The solution is a series of collaborative on-farm trials with inputs measured and matched by calculation to requirements. Trials should span a region and be carried out preferably over two or more years. Spanning a region through time enables questions to be answered about the impact of soil type on nitrogen requirements and conjointly the impact of different environmental factors.

Crop management to maximize the benefit of supplementary nitrogen

Wheat can be managed to produce grain at or close to the yield ceiling set by water availability in each season.

It requires knowledge of what factors may be affecting yield other than nitrogen. It requires nitrogen budgeting before sowing and further budgeting as the season progresses. Each decision about whether or not to add N with time depends on cumulative and current rainfall and what targets have been set for yield and protein.

Nitrogen will have little impact on crop yield if other factors present a greater limitation. For a good yield response to nitrogen attend first to the following

Criteria to satisfy first to realize benefits from N applications

Discussions with collaborating farmers

A good place to start your discussions with collaborating farmers is to find out, in general terms, to what extent the above-mentioned conditions have been met over recent years.

As the proposed trials are about nitrogen, ask about direct applications of nitrogen to wheat in the last three seasons.

Even without details you will soon be able to categorize a farmer as a non-user, a light haphazard user, a heavy user, a user who monitors the crop’s requirements and matches N applications to them. Your aim is to persuade the associated farmer group into that last category.

Ask about yields and whether farmers are happy with their farms’ output. If yields approximate 1 t/ha, the farm is likely to be one of low input and a good candidate for a very basic N study, perhaps broadcasting different levels of N in strips within the farmer’s crop (described later). If the farm produces higher yields, you might have to contemplate the more complex N trials also described later.

Expand your discussions to the other criteria above. It is likely that the haphazard N-user will have paid little attention to other nutrients and other constraints. You might need to help with a soil test.

Find out whether farmers use crop sequences that include a legume for harvesting or a legume for ploughing back in to improve soil organic matter and fertility.

Response to N applications at two farms contrasting with the farm in the earlier figure

You may have discussed the earlier figure of N-response to demonstrate how yield and protein can change with N application, but it might be worth explaining that this is not the only possible response. The shape and level of the curves is dependent on many other interacting factors that may or may not be present on the farm. Data from two other farms contrasting with that in the earlier figure are shown here for comparison.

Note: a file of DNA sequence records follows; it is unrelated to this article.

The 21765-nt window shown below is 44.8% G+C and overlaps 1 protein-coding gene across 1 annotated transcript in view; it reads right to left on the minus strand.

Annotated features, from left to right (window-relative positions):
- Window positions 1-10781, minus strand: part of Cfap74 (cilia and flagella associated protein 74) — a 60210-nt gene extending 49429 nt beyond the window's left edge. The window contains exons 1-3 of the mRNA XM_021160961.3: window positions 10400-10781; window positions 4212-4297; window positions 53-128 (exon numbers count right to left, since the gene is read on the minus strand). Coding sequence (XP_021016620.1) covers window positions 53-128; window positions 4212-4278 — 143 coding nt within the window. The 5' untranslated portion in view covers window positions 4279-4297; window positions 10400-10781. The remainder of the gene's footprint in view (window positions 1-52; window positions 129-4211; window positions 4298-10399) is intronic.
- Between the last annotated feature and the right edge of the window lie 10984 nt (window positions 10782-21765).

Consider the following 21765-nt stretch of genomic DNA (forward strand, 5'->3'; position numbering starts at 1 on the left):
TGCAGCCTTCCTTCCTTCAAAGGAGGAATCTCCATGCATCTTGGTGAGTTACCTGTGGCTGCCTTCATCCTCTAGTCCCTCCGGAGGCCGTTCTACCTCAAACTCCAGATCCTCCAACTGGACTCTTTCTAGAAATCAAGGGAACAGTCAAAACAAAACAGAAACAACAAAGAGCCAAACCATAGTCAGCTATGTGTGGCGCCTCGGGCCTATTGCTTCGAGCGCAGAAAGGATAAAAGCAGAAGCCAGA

You might like to use these figures to point out how important it is to do a basic low-effort study to categorize the likely response to N on that farm as no exact pattern can be assumed.

Note also the different responses in protein because an input for that will be required when you do your N budgeting.

Nitrogen budgeting for a farm

When you have made your assessment of the nutrition state of the farm and have some idea of the likely main constraints to yield, the next step is to construct your nitrogen budget for the farm.

If you can arrange a N soil test before planting and complete the following budget, you will be able to calculate N fertilizer requirements at sowing that will be accurate enough to meet targets of 70-80 percent of average yield assuming 11 percent grain protein.

More accurate updated assessments of nitrogen requirements can be made as the season progresses. Actions to rebalance N applications to crop requirements might, for example, be taken when the stems of the crop begin to elongate. This should be done to increase yield and protein but only as a tactical response to favourable soil water supply and low crop N status. It should not be done as a matter of course. A second tactical application to further increase protein can be made up to flowering, but this will also depend on water supply.

How much N does the crop require?

Start by calculating overall crop nitrogen requirements assuming a target for yield that is the average for recent years on the farm.

The following example calculation estimates the nitrogen requirement for a wheat crop yielding 2 t ha-1 of grain at 11 percent protein. It uses a correction factor of 2.34 that converts percent protein to kilograms of nitrogen and assumes that 25 percent of crop nitrogen is held in the straw.

1) Target crop yield x target protein percent x correction factor = nitrogen required over the season

e.g. 2 t ha-1 x 11 percent x correction factor = 52 kg N ha-1 required.

Similarly, a 1 t ha-1 crop would require 1 t ha-1 x 11 percent x 2.34 = 25.7 kg N ha-1 from somewhere.

How much N is already in the soil?

The above-mentioned calculation might tell how much nitrogen the crop requires but a part of that may not need to be applied as fertilizer, as it may already be available in the soil.